PETROGRAPHY OF THE TRENTON AND BLACK RIVER GROUP CARBONATE
ROCKS IN THE APPALACHIAN BASIN
We collected samples from 17 different cores of Trenton and/or
Black River carbonate rocks recovered from wells throughout the Appalachian
basin. The cores we examined and sampled are listed in Table 1. We described
the cores before sampling, and these descriptions will be integrated into
the pending reports on stratigraphy. We also collected cuttings samples from
one well in Pennsylvania for thin sections, and prepared numerous thin sections
from outcrop samples in Pennsylvania and Kentucky. In all, we analyzed 740
thin sections of Trenton and Black River carbonates. Selected samples were
further studied by scanning electron microscopy and energy-dispersive X-ray
We used a Leica DML polarizing microscope equipped with a Leica
DFC camera for all transmitted light microscopy. We examined selected unembedded
and unpolished samples on a Hitachi S-2600N variable pressure scanning electron
microscope (SEM) operating with a pressure of 10 Pascals using the backscattered
electron detection imaging system at 20 kV and a working distance of 15 mm.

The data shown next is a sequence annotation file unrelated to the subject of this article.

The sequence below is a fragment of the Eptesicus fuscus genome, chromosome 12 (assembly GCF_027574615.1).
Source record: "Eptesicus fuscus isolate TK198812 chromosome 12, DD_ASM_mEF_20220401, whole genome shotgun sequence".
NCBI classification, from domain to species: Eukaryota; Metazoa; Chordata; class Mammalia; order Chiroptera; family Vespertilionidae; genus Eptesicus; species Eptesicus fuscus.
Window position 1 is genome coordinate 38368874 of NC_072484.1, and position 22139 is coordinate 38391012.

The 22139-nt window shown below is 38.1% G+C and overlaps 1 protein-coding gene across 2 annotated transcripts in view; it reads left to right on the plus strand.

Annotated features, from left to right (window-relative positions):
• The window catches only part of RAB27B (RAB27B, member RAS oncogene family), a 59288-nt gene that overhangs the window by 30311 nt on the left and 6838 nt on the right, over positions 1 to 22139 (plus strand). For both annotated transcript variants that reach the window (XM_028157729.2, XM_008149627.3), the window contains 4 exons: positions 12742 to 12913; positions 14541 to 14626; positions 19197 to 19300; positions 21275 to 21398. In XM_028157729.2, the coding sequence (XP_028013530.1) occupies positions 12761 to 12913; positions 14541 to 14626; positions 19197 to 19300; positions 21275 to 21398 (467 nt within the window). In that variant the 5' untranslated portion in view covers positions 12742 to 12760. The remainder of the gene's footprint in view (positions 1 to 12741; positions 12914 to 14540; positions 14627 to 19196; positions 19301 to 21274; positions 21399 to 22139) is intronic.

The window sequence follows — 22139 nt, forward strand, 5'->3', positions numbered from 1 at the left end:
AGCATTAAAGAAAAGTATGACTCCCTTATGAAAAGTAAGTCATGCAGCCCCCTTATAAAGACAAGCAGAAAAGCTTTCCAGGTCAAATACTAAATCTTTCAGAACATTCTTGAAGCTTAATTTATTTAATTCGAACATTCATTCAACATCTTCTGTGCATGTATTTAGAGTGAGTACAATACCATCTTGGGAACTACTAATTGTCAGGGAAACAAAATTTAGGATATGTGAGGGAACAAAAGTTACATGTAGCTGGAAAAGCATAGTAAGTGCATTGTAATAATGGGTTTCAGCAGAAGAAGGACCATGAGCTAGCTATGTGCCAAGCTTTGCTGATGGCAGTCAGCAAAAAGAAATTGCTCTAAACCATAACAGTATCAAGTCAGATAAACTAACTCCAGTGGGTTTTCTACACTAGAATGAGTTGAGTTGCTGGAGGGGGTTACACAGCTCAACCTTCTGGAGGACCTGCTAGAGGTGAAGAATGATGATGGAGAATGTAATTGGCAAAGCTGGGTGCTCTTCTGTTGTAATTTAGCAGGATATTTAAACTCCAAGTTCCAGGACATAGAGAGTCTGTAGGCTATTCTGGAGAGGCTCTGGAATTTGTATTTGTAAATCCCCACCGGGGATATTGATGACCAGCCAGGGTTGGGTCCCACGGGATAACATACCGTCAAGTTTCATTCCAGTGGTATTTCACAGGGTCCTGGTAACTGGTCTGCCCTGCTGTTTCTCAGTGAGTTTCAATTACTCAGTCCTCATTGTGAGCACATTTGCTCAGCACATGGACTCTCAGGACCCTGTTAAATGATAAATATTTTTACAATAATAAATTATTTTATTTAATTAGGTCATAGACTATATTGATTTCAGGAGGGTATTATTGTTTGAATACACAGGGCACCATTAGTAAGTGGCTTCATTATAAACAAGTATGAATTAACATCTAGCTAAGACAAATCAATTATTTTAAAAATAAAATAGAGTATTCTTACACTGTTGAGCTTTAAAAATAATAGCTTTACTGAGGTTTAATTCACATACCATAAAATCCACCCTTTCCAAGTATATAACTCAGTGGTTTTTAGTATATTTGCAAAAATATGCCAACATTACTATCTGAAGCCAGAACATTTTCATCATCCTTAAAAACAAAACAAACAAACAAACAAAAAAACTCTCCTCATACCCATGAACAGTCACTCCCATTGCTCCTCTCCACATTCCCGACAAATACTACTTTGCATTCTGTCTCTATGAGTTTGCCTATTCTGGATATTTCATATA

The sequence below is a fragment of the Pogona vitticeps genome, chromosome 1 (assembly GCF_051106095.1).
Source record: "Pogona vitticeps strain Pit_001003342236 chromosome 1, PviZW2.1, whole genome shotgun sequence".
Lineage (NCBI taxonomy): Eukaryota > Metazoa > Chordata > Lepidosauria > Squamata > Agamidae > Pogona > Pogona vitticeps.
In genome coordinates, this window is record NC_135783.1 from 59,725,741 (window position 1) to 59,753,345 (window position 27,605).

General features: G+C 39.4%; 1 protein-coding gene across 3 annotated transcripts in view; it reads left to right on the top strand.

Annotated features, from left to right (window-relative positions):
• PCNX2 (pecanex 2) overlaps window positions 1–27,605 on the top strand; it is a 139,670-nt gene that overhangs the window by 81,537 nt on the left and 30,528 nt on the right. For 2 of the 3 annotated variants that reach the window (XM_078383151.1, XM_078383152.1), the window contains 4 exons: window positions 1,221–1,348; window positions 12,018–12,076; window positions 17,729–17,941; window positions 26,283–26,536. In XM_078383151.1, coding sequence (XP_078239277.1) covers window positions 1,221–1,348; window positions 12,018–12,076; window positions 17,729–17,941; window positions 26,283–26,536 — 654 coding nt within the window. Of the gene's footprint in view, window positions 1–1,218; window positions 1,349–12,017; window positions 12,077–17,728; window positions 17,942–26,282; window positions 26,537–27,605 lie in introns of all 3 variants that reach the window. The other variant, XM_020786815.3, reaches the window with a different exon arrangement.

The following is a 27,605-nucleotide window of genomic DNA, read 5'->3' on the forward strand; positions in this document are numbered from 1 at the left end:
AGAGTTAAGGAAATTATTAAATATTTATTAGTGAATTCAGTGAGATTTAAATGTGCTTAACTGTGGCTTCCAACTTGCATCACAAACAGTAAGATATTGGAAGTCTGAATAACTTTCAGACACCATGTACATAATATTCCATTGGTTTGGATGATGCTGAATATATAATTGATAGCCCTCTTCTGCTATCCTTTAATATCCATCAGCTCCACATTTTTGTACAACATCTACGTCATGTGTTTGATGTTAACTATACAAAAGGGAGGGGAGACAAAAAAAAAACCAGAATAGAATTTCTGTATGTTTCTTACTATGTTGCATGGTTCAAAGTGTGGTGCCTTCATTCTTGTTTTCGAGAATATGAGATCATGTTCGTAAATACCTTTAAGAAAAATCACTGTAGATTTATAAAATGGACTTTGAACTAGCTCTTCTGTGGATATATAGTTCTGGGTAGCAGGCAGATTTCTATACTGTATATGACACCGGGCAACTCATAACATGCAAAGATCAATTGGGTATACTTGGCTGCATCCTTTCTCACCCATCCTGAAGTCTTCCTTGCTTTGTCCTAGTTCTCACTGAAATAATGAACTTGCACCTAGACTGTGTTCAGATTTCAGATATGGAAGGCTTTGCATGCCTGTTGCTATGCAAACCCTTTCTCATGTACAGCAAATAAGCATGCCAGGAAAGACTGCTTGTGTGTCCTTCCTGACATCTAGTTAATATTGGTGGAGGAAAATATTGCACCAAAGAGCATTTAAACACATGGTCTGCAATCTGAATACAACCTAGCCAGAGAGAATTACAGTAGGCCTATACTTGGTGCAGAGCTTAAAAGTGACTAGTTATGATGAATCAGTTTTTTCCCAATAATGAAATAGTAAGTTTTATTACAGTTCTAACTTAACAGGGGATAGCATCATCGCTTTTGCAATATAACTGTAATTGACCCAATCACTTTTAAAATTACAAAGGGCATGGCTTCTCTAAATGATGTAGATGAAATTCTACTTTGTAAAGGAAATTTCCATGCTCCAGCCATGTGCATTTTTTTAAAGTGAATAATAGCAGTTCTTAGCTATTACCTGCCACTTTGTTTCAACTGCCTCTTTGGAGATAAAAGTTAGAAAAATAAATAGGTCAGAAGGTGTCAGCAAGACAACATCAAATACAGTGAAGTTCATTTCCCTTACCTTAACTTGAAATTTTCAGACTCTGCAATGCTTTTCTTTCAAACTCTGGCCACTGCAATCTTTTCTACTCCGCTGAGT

The elemental composition of these samples was determined using Quartz Imaging
System's Quartz XOne energy-dispersive X-ray spectroscopy (EDS) package with
a Gresham Sirius 10/UTW/SEM detector having a 10 mm2
an ultra thin polymer window. We used the same SEM operating at 20 kV and
a working distance of 15 mm when conducting EDS analyses.
We classified all carbonate rock samples using the classification
systems of both Dunham (1962) and Folk (1962). We found Dunham's (1962) classification
useful for microfacies analysis when we could use it - it is descriptive,
objective, and easy to use in the field or laboratory, and it conveys some
genetic information. But the Dunham classification fell short in naming many
of the Trenton and Black River limestones and dolostones significantly altered
by diagenesis. In these instances the Folk (1962) classification system provided
us with a useful, objective and descriptive terminology that provided for
grain size, allochem composition, and diagenetic alterations. For these reasons,
we use carbonate names from both systems interchangeably throughout this report.
We classified all dolostones using the classification system of Wright (2001).
We classified carbonate porosity using the systems of both Choquette and Pray
(1970) and Luo and Machel (1995).